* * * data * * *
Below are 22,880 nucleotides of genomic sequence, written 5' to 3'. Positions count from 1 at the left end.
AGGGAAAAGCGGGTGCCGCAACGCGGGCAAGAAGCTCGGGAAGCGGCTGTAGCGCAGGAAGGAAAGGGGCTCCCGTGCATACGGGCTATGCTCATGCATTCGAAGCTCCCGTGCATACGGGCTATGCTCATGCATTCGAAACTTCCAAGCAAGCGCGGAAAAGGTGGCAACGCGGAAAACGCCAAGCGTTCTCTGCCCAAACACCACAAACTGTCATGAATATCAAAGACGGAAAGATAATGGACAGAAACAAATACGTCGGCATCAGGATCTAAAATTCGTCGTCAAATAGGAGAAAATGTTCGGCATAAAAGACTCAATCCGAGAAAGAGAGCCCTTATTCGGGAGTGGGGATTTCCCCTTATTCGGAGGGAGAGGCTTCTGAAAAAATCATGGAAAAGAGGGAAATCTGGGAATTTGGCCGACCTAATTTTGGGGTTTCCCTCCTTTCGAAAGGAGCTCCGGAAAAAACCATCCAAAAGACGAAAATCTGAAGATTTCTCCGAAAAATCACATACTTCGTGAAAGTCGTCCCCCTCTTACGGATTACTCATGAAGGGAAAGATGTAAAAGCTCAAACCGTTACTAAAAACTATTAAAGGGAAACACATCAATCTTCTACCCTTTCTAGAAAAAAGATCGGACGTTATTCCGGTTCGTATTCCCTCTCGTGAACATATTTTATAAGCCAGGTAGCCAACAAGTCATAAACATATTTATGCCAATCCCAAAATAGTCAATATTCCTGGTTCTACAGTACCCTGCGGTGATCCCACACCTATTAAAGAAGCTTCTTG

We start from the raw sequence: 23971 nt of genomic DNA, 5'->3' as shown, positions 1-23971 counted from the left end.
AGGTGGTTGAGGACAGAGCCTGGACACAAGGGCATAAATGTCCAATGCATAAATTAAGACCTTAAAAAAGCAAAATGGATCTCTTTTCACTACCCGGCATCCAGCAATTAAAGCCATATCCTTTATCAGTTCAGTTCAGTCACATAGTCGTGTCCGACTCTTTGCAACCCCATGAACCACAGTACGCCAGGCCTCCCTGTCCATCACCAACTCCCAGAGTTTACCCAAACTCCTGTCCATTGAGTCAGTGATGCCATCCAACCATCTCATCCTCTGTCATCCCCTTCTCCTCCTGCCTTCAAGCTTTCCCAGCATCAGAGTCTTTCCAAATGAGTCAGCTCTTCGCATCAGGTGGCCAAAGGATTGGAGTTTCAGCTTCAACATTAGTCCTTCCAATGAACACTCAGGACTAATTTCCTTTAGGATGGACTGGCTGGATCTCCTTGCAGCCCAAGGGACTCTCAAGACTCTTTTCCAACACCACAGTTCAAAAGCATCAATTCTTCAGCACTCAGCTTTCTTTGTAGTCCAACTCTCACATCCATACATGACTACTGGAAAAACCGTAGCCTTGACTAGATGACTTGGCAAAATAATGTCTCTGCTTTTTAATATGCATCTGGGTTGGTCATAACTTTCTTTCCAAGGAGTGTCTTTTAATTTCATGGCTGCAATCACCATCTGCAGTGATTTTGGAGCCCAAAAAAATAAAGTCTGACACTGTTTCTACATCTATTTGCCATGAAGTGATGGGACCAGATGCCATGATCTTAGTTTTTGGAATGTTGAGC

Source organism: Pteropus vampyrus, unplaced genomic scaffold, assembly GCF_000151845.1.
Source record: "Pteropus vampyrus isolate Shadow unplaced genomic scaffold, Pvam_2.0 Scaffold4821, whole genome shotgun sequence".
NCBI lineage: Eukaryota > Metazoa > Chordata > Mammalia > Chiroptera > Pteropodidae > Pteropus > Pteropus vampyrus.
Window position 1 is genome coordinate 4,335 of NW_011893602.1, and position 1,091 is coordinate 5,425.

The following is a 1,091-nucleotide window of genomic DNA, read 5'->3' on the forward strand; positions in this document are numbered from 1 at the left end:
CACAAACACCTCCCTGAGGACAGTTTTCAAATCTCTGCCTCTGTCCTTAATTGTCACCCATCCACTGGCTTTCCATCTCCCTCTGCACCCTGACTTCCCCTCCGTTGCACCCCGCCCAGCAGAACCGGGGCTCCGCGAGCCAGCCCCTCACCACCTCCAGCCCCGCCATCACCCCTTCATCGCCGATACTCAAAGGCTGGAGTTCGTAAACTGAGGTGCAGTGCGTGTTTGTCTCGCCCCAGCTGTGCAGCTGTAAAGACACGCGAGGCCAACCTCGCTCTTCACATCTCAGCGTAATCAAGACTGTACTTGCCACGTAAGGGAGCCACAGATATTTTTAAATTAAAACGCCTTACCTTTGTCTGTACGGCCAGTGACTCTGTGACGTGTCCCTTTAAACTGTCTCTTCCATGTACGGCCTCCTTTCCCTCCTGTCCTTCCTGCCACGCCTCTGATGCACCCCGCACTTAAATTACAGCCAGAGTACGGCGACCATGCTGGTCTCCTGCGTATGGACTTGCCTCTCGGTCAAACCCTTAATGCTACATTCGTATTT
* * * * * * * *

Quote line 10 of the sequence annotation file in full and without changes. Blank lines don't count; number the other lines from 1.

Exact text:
CACAAACACCTCCCTGAGGACAGTTTTCAAATCTCTGCCTCTGTCCTTAATTGTCACCCATCCACTGGCTTTCCATCTCCCTCTGCACCCTGACTTCCCCTCCGTTGCACCCCGCCCAGCAGAACCGGGGCTCCGCGAGCCAGCCCCTCACCACCTCCAGCCCCGCCATCACCCCTTCATCGCCGATACTCAAAGGCTGGAGTTCGTAAACTGAGGTGCAGTGCGTGTTTGTCTCGCCCCAGCTGTGCAGCTGTAAAGACACGCGAGGCCAACCTCGCTCTTCACATCTCAGCGTAATCAAGACTGTACTTGCCACGTAAGGGAGCCACAGATATTTTTAAATTAAAACGCCTTACCTTTGTCTGTACGGCCAGTGACTCTGTGACGTGTCCCTTTAAACTGTCTCTTCCATGTACGGCCTCCTTTCCCTCCTGTCCTTCCTGCCACGCCTCTGATGCACCCCGCACTTAAATTACAGCCAGAGTACGGCGACCATGCTGGTCTCCTGCGTATGGACTTGCCTCTCGGTCAAACCCTTAATGCTACATTCGTATTT